Ignoring workplace bullies could cost you millions
BY Sheryl Smolkin, lawyer and journalist | November 1, 2012
What does the recent big win for a bullied employee against Walmart mean for advisors and their clients? Take bullying and harassment seriously.
The generous award shows that juries are prepared to punish companies that do not provide a harassment-free working environment for their employees. The message for employers—both advisors with their own employees and their small business clients—is that all claims of bullying and harassment must be taken very seriously, investigated and acted upon. This may involve bringing in an independent third party to conduct the investigation in particularly sensitive cases.
Otherwise the company runs the risk of having to pay significant damages ordered against both the company and its employees. And the collateral fallout could also include serious damage to the company’s reputation.
The lawyer for the employee, Myron Shulgan, says if Walmart had taken her client’s complaints seriously and acted promptly, she never would have risked going to court. If she had been unsuccessful, it could have cost her $70,000 or more in legal fees. “She was not motivated by financial gain. After the jury said she was constructively dismissed, she felt vindicated. She had no idea how much the jury awarded her until I told her,” she says.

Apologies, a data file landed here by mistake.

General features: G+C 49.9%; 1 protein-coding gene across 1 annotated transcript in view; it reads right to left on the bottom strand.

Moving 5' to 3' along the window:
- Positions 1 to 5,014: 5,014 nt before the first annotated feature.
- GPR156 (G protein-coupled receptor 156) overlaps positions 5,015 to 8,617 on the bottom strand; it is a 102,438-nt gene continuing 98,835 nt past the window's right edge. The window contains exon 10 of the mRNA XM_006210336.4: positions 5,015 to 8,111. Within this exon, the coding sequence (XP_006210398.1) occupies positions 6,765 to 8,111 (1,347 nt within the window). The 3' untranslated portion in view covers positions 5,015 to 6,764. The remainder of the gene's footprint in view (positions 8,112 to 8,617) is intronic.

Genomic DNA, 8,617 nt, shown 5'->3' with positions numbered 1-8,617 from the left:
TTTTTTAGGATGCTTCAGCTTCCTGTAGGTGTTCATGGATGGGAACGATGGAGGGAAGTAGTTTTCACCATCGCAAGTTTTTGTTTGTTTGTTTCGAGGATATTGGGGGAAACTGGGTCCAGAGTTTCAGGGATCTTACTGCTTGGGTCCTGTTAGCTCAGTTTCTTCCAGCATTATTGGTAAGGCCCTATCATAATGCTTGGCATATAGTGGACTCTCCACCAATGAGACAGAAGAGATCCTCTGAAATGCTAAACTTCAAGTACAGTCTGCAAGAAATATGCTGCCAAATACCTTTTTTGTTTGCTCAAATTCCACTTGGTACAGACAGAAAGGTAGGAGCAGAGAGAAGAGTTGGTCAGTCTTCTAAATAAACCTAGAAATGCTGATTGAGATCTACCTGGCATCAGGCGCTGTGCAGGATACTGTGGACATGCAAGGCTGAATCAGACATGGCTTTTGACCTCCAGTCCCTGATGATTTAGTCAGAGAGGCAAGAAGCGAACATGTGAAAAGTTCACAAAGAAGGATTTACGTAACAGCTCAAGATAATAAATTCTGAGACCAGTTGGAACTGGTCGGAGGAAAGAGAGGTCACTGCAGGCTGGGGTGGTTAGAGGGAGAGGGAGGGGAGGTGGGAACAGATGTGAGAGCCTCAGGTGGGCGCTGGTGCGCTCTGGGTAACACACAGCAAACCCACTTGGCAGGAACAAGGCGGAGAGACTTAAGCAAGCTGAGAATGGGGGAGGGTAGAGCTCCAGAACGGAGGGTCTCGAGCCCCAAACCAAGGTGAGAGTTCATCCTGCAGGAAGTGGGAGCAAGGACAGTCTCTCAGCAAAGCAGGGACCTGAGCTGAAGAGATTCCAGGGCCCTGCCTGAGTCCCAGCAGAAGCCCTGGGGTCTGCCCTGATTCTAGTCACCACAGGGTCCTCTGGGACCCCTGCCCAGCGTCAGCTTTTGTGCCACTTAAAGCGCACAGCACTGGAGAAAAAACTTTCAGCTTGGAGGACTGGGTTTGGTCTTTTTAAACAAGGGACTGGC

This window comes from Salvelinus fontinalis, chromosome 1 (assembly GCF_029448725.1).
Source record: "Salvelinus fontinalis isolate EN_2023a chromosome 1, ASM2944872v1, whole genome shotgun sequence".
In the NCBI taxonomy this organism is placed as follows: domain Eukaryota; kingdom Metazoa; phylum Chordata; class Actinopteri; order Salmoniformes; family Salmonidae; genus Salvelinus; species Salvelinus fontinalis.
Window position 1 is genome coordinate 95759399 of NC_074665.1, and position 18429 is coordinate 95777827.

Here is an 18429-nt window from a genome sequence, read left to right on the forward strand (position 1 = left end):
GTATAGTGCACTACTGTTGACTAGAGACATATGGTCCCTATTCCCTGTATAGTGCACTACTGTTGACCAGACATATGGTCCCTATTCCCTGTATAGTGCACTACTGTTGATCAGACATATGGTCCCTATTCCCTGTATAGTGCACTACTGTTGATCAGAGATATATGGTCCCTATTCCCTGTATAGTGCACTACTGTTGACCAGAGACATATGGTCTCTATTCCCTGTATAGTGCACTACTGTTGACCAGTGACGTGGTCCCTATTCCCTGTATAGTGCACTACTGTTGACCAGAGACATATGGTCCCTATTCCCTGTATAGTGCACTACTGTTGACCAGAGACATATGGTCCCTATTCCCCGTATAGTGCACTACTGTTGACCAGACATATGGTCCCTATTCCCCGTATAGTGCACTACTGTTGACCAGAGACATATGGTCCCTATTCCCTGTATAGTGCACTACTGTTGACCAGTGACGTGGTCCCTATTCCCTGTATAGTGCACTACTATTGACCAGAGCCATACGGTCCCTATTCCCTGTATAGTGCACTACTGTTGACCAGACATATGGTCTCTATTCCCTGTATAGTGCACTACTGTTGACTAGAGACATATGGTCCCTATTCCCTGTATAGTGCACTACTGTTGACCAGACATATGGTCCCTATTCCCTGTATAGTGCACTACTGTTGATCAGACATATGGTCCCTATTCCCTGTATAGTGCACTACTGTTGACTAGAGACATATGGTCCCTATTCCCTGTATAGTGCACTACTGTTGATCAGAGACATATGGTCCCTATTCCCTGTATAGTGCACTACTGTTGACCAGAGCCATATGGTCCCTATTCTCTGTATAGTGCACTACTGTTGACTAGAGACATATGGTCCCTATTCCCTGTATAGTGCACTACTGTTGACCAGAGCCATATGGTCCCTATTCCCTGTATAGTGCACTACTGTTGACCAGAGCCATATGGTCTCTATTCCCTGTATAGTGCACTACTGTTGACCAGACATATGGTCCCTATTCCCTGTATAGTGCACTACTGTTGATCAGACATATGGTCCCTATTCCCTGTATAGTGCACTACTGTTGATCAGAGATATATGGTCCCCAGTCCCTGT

Awards of punitive damages are not common in Canadian employment law cases. However, a British Columbia jury recently awarded Larry Higginson $809,000 in wrongful dismissal damages and punitive damages against Babine forest Products. The company later appealed and the parties settled out of court.
Jacqueline Power, a University of Windsor assistant professor of business management who specializes in workplace bullying, has been quoted in the media as saying: “This is the big case and it’s going to change the way Canadians see workplace bullying, absolutely. It’s similar to what sexual harassment was 20 years ago. People just had to put up with sexual harassment in the workplace. Then they started having large legal judgments and human resources departments began to take it seriously.”
Walmart plans to appeal the verdict. However, Shulgan says that ordinarily courts show great deference to jury verdicts because the punitive damages award is an amount the jury believes is required to punish the wrongdoer and deter it from continuing the wrongful conduct in the future.
Shulgan is also acting for three other female assistant managers from the same Windsor Walmart location with similar allegations. They are seeking at least $500,000 in damages from the company.
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